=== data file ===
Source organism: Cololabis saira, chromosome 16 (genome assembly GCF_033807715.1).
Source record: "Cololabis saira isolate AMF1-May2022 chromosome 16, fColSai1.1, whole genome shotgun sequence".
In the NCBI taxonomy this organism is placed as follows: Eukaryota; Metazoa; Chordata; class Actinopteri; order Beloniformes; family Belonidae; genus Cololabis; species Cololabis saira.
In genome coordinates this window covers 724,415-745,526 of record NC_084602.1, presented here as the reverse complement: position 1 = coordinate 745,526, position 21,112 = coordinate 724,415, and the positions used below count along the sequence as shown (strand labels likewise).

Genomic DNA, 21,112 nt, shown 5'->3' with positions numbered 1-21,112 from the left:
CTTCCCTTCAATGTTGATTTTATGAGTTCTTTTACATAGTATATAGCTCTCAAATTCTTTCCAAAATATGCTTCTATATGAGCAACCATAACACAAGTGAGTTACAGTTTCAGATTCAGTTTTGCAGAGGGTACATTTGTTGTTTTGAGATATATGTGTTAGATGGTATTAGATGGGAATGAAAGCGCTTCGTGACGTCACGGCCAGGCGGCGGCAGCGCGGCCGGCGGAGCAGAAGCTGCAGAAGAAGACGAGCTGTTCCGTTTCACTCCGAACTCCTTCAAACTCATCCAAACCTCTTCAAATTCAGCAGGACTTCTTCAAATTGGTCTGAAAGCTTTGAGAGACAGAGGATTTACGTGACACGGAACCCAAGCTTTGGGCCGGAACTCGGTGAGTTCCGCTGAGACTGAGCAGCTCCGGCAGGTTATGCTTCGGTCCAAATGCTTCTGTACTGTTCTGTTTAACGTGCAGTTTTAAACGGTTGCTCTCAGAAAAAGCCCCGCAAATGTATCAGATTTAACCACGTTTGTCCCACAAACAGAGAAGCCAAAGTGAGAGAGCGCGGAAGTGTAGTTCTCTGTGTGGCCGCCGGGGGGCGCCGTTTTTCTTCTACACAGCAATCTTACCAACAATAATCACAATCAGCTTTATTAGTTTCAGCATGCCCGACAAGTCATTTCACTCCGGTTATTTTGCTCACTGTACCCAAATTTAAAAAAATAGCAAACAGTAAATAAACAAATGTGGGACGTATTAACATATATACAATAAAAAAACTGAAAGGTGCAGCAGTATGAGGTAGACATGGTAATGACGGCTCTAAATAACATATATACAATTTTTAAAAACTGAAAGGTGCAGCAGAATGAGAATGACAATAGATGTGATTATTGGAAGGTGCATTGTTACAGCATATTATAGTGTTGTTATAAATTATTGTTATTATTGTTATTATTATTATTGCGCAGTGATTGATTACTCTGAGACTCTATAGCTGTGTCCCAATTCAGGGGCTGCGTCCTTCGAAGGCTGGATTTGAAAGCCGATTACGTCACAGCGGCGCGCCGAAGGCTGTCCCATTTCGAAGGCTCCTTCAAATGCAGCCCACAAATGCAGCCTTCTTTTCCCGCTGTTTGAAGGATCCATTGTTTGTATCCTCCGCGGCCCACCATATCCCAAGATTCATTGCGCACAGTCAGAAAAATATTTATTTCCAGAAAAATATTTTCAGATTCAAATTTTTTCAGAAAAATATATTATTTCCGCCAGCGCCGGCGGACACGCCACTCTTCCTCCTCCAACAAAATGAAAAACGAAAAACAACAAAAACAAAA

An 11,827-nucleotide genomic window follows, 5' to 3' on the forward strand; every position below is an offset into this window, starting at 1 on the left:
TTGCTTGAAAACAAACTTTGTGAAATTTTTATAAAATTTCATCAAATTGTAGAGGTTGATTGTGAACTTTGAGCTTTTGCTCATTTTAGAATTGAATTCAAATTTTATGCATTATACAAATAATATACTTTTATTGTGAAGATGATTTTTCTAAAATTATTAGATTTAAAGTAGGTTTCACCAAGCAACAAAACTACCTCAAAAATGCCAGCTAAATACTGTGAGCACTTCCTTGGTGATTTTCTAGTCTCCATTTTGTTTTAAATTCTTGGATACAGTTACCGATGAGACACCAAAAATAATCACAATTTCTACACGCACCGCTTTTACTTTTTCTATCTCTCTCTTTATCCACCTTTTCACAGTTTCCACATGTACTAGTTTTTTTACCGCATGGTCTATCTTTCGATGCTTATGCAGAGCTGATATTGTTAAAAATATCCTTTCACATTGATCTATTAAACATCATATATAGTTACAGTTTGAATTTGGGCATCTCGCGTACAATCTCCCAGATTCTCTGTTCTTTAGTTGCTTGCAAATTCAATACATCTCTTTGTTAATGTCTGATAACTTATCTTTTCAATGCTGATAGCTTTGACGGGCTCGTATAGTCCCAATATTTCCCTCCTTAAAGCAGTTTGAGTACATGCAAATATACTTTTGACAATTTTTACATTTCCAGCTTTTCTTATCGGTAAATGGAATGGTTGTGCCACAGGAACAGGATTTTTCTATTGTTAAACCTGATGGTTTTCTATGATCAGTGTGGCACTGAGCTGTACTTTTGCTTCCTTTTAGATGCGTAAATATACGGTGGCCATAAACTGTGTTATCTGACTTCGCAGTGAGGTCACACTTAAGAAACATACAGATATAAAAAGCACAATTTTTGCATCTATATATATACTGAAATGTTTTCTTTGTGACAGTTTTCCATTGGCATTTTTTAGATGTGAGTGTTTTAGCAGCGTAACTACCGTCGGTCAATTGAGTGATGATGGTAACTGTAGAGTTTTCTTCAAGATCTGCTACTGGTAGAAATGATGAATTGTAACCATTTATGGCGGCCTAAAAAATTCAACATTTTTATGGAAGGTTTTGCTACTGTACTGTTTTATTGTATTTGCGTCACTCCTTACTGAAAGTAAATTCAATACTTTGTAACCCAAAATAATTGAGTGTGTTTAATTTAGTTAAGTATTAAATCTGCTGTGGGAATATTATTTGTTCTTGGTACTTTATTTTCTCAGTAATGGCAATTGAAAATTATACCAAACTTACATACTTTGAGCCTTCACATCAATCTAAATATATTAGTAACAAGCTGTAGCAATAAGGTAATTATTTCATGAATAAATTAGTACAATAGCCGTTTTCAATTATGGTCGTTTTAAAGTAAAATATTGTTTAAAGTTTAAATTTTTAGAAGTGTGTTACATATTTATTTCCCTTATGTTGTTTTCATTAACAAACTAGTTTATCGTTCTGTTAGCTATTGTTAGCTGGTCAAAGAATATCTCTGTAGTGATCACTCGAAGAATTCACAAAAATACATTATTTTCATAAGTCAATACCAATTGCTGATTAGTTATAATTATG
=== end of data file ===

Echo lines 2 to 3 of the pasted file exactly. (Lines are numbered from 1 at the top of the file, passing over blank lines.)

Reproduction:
Source record: "Cololabis saira isolate AMF1-May2022 chromosome 16, fColSai1.1, whole genome shotgun sequence".
In the NCBI taxonomy this organism is placed as follows: Eukaryota; Metazoa; Chordata; class Actinopteri; order Beloniformes; family Belonidae; genus Cololabis; species Cololabis saira.